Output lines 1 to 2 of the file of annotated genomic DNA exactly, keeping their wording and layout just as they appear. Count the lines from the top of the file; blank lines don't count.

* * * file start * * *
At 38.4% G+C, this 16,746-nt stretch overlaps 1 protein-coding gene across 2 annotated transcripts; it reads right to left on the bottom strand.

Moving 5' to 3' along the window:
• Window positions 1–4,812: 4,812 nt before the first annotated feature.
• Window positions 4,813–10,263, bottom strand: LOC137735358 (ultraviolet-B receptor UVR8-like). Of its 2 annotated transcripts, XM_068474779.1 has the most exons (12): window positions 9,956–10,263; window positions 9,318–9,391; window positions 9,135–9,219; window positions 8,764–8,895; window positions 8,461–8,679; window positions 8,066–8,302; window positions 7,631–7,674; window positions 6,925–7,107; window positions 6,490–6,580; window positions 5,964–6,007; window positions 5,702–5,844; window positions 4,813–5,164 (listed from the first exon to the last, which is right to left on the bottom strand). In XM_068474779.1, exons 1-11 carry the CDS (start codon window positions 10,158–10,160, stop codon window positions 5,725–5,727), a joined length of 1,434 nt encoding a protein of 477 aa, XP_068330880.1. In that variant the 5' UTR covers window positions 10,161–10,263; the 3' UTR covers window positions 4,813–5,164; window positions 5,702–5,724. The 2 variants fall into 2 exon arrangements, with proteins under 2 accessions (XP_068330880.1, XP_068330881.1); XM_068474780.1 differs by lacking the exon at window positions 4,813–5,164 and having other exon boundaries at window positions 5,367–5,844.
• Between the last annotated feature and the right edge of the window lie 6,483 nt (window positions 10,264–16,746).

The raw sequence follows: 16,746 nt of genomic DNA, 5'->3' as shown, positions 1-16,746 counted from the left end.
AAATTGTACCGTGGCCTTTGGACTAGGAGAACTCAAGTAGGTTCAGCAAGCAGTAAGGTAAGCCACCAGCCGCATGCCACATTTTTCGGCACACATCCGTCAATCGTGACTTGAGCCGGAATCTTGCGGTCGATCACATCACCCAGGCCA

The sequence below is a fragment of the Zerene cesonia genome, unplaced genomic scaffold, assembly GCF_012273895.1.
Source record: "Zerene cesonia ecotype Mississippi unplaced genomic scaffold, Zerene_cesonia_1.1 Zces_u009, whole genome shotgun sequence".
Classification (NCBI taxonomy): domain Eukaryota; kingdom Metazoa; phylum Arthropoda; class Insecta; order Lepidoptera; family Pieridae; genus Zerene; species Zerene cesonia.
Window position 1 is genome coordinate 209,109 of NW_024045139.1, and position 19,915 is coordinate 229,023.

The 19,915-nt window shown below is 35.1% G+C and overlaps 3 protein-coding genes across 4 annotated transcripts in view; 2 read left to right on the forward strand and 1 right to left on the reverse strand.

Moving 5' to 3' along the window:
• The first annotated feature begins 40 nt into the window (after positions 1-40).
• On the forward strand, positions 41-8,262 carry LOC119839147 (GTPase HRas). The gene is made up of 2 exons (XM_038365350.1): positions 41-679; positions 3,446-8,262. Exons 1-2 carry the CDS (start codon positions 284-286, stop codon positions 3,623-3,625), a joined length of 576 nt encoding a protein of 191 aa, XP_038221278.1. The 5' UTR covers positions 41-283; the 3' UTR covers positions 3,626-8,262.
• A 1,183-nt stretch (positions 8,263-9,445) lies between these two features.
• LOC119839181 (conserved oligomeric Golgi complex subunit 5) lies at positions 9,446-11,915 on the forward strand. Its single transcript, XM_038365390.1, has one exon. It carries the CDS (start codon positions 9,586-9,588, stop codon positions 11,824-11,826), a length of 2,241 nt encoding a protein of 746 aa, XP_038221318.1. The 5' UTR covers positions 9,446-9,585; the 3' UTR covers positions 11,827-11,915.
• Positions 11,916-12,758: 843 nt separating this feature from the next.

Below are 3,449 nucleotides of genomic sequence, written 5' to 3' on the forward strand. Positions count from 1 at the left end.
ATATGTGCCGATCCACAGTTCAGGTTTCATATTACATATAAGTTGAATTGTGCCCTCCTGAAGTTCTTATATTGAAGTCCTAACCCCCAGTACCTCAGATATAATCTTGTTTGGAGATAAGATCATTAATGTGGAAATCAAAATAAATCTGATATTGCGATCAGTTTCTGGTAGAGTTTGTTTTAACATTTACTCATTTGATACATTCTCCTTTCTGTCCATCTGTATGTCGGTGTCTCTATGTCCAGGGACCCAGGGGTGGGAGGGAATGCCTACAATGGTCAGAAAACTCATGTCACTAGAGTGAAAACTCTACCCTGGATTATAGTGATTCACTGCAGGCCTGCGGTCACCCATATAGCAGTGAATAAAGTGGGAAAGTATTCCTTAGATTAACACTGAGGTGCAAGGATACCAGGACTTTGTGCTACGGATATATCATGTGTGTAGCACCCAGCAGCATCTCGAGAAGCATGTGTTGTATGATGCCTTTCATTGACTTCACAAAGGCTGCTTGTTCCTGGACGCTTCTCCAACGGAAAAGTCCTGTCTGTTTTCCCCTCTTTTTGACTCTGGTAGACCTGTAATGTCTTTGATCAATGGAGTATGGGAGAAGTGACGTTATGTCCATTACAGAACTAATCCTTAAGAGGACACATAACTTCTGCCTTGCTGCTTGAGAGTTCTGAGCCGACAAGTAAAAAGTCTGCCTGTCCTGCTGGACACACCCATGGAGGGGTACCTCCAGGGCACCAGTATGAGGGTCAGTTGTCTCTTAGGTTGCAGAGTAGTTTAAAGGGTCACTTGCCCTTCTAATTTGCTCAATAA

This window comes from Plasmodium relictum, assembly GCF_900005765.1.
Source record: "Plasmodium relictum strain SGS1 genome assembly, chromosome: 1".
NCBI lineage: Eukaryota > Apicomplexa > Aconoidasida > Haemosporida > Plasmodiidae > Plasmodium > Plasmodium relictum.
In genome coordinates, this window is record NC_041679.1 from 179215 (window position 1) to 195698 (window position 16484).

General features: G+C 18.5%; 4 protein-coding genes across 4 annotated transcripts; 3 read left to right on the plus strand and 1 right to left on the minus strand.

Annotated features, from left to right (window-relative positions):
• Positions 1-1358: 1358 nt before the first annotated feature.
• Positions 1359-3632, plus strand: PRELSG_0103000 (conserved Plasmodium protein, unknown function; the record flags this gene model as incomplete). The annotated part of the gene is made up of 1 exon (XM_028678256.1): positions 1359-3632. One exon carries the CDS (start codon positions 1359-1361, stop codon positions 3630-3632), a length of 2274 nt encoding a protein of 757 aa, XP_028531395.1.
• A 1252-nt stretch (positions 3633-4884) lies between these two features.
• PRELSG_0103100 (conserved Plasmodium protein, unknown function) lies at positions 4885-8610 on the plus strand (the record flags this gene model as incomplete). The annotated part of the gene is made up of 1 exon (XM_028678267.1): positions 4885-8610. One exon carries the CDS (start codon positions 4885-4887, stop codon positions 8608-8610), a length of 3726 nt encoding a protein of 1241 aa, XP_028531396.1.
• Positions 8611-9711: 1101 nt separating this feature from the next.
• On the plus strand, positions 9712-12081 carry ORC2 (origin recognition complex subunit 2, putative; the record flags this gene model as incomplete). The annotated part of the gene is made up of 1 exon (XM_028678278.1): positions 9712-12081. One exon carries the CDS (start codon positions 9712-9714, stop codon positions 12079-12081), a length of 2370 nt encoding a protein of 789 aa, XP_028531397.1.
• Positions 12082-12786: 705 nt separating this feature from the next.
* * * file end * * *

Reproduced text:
At 38.4% G+C, this 16,746-nt stretch overlaps 1 protein-coding gene across 2 annotated transcripts; it reads right to left on the bottom strand.

Moving 5' to 3' along the window: